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Communication tipsWhat Every Teacher Should Know about Multiculturalism

Stephanie Menough, Class of '97, Bowling Green State University

As a recent college graduate, I think it is important for people to come to a shared understanding of "multiculturalism." It seems that in America, difference--and especially all the negative meanings attached to ethnic and racial difference--have been obscured. Today, even as an exciting multicultural movement is gaining momentum, the term "multiculturalism" is still ambiguous to most people.

Teachers need to engage students in discussions about the meaning of this term in their own everyday lives. Sometimes, it seems that individuals would rather associate multiculturalism with songs, dances, foods, and other "safe" symbols than situate the word within the context of unequal power relations. In most of my college courses, homogeneity is assumed, and people engage in few conversations about racial differences and power relations at all. Our language reflects a false notion of unity.

As technology continues to shrink our world, teachers must realize that they are educating students as citizens of not only a multicultural society, but a multicultural world. In fact, if we students, as future leaders, are to transform our world, then teachers have to teach for social change.

Sometimes, it seems that individuals would rather associate multiculturalism with songs, dances, foods, and other "safe" symbols than situate the word within the context of unequal power relations.

From my own experience, one of the things I find teachers lack the most is the confidence to let students teach themselves and the intuition to identify and capitalize on learning moments in the classroom when students can learn from each other. Teachers need to create spaces in which teachers and students can exchange ideas candidly. I have learned most from my interactions with my teachers and other students--and I have learned least from one-way transmissions of "knowledge." Passive learning is ineffective and short-term.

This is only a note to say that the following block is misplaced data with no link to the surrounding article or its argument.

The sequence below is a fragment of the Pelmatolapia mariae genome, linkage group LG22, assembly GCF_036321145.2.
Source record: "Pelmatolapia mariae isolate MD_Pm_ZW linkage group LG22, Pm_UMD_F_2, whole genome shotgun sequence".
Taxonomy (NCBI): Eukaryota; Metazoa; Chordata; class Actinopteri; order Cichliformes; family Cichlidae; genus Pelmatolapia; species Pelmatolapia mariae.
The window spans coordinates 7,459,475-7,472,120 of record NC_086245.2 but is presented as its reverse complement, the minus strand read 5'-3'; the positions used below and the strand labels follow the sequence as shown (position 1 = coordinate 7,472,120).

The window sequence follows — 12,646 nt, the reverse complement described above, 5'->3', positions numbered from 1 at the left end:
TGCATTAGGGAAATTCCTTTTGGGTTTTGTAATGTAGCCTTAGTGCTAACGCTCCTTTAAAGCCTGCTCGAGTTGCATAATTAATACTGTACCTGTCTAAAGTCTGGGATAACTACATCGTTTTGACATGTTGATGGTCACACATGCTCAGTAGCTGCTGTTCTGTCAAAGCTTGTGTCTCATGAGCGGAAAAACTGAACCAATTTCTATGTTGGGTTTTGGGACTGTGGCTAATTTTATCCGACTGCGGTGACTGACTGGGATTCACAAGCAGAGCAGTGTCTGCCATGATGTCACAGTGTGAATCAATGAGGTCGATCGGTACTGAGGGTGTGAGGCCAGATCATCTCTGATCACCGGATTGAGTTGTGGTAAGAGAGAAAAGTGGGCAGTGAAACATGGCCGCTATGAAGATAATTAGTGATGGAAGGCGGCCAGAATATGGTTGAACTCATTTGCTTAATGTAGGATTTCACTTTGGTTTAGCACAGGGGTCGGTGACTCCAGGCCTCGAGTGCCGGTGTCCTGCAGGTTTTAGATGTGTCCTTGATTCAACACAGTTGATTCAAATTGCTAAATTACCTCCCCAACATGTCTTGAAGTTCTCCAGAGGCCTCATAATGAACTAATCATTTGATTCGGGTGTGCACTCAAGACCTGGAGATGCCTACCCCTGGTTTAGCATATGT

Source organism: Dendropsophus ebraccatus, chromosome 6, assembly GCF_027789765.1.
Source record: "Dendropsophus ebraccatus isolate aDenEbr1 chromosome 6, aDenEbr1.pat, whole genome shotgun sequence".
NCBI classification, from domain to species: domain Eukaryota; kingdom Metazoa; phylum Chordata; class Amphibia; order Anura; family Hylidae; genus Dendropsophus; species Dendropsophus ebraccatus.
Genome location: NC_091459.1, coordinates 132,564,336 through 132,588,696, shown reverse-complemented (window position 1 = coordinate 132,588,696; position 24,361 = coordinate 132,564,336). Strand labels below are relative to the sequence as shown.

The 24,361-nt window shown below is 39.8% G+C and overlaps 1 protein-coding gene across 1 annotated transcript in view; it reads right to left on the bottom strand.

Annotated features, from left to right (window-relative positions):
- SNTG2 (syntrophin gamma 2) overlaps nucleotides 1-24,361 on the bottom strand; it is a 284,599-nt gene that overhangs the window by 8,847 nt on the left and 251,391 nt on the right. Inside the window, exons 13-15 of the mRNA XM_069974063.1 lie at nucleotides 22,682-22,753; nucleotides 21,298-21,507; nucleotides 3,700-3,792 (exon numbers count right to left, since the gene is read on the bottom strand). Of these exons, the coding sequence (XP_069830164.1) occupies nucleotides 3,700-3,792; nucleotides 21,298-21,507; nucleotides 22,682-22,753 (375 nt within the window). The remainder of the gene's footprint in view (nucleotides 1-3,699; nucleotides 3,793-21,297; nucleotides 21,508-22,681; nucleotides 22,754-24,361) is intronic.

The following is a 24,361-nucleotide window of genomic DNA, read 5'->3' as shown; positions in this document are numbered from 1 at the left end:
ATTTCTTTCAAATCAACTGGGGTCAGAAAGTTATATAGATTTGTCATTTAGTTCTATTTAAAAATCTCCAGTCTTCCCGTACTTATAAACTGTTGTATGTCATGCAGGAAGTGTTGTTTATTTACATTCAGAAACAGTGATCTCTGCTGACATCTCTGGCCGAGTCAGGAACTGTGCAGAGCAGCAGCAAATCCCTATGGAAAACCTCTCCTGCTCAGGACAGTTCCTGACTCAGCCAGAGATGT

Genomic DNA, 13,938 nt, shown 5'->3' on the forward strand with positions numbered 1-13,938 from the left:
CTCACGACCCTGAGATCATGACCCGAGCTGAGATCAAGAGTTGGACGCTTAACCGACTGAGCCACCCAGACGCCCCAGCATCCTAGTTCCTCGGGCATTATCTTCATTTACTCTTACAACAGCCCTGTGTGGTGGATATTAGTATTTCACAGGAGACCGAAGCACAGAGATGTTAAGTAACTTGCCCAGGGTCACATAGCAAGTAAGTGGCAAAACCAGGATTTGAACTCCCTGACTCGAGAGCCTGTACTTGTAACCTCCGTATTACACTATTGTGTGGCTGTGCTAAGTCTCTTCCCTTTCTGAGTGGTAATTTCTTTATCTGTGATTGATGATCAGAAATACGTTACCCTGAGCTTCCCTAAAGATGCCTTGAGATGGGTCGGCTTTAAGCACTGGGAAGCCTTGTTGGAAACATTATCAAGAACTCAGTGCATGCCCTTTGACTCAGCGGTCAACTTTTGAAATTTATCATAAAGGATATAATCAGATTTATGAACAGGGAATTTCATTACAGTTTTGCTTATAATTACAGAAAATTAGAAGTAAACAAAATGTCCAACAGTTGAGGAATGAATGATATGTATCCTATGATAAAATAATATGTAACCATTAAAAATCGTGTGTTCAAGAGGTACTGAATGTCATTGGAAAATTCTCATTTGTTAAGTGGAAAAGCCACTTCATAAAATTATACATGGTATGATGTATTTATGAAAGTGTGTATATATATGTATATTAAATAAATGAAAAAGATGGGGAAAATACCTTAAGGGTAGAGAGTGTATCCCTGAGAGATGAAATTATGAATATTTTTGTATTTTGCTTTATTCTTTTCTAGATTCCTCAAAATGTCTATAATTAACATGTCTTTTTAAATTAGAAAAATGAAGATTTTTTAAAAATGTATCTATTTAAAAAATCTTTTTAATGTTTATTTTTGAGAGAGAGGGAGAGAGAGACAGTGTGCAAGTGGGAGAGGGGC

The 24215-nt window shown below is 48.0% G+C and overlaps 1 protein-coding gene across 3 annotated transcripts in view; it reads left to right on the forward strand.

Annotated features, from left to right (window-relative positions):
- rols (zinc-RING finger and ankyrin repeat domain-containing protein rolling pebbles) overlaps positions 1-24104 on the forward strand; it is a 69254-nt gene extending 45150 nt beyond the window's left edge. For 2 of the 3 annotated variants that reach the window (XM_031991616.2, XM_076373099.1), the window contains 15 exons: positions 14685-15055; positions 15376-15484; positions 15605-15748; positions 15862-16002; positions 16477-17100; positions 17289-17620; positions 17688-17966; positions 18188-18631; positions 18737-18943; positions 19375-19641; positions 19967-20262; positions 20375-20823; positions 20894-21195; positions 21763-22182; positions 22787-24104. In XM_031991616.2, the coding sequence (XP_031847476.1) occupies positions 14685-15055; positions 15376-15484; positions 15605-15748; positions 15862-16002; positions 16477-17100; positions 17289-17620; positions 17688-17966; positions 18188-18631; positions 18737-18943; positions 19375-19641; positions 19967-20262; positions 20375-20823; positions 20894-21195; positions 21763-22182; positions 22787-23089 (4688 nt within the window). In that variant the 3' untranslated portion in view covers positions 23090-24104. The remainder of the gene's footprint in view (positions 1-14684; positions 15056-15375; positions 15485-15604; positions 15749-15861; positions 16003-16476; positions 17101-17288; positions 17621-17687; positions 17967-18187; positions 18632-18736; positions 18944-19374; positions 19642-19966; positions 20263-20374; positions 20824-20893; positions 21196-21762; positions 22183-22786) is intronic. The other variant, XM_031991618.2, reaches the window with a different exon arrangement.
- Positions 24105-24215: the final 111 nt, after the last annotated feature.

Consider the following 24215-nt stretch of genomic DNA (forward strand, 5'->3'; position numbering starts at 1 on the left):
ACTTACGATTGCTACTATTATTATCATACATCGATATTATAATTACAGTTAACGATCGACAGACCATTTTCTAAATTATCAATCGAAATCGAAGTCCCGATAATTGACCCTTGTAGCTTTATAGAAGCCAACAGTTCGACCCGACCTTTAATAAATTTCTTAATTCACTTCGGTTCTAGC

I have several suggestions for teachers committed to this kind of multicultural education. First, ask the right questions and allow students to talk freely and openly, but with enforced respect for the passion or apathy that may surface. Questions that require individual introspection and critique of one's belief systems can be sensitive and uncomfortable, but are necessary. Remember that people learn in different ways and at different rates. Sometimes you have to be very patient.

Second, bring in guest speakers of various cultural backgrounds. A voice of experience with inequality can be illuminating, comforting, or even threatening to some students. In any case, students will be compelled to deal with emotions that may be unfamiliar but can also be enlightening. A direct and interactive experience is invaluable to learning.

Third, multicultural education is useless if we, students and teachers together, don't recognize the myths and stereotypes that support our blinders and expose the power dynamics from which they spring. To do this, teachers need to relearn and rethink their missions as educators.

As for a shared understanding of multiculturalism? I think that for now the only thing we all share is the realization that multiculturalism can no longer be ignored and that each and every one of us has to come to terms with it. In my mind, teachers have a responsibility to help students tear down the houses that nourish prejudice and to replace these houses, brick by brick, with foundations rooted in critical, multicultural perspectives.

The goal for students and teachers alike needs to be to unleash our thinking and improve our behavior towards and our sense of social responsibility to one another. In turn, we will gain an increased sense of the richness that lies in the diversity of social systems and structures, world views, and creative thinking processes.

Communication tips

Positive attention can be a powerful incentive to transforming curriculum and teaching styles. Media will be interested in classes that are taught in new, innovative and effective ways. Students whose perspectives were altered, assumptions were transformed, or thinking was broadened by classes on multiculturalism can educate the public about the value of these classes.

This can be done by writing op/ed pieces for student, alumni or mainstream newspapers, or by speaking out at public forums or on talk shows. If you know students who had positive, transformative experiences in classes on diversity, encourage them to speak out in these ways.


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